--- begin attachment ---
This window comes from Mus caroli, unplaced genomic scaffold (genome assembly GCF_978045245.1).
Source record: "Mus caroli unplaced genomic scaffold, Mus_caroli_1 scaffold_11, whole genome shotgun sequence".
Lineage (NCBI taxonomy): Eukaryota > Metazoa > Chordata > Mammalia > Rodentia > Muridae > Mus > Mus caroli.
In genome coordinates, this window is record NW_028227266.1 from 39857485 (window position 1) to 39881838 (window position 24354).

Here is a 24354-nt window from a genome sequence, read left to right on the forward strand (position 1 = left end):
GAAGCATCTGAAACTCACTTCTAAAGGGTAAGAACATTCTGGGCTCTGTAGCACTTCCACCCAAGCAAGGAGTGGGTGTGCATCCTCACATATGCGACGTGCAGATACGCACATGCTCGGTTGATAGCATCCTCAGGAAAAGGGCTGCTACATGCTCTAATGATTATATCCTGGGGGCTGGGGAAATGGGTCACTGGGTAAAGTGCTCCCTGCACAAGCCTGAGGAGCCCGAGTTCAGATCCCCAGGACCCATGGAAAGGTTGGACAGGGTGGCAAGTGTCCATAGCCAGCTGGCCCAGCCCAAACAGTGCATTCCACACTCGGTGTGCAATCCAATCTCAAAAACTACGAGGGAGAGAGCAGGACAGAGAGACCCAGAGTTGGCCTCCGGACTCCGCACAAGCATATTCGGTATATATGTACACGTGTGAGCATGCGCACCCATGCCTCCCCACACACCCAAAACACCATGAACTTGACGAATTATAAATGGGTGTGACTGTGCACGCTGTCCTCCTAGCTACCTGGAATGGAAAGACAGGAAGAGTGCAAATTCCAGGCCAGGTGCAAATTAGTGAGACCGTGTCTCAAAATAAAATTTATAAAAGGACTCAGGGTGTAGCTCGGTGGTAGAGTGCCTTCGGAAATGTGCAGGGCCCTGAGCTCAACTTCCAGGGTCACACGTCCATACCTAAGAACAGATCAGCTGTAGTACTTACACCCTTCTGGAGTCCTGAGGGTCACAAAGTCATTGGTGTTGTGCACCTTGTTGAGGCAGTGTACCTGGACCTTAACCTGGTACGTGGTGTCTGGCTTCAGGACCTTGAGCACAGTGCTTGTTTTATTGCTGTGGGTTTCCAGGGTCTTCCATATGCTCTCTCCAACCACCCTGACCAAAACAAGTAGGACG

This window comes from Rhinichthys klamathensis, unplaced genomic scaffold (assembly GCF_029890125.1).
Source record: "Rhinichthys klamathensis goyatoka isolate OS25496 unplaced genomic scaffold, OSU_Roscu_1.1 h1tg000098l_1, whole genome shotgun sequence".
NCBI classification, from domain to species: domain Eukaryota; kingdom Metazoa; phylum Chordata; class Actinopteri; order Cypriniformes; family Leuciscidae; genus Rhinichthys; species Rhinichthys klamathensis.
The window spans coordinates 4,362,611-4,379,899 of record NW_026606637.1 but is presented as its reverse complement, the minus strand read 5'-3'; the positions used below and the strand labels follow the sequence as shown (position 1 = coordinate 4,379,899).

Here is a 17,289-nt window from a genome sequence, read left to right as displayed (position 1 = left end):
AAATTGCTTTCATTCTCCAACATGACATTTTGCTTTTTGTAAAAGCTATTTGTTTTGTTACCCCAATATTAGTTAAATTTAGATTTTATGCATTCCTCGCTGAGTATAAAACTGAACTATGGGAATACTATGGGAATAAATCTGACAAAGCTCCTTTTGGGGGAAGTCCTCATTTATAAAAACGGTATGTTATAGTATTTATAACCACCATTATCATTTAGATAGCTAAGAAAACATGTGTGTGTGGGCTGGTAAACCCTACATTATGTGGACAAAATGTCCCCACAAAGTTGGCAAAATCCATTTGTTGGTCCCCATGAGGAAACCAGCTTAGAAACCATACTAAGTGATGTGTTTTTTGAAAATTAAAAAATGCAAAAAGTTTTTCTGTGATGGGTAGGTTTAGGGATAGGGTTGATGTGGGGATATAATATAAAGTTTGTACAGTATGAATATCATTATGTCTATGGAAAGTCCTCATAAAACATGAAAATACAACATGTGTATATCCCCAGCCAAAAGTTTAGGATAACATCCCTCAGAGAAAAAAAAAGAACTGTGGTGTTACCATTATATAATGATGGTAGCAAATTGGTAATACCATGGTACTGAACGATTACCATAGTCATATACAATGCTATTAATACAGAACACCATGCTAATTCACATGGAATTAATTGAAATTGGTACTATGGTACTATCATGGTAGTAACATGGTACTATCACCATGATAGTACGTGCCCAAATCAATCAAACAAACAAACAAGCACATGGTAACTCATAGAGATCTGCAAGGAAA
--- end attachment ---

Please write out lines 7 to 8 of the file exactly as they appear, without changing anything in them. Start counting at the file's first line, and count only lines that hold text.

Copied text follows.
This window comes from Rhinichthys klamathensis, unplaced genomic scaffold (assembly GCF_029890125.1).
Source record: "Rhinichthys klamathensis goyatoka isolate OS25496 unplaced genomic scaffold, OSU_Roscu_1.1 h1tg000098l_1, whole genome shotgun sequence".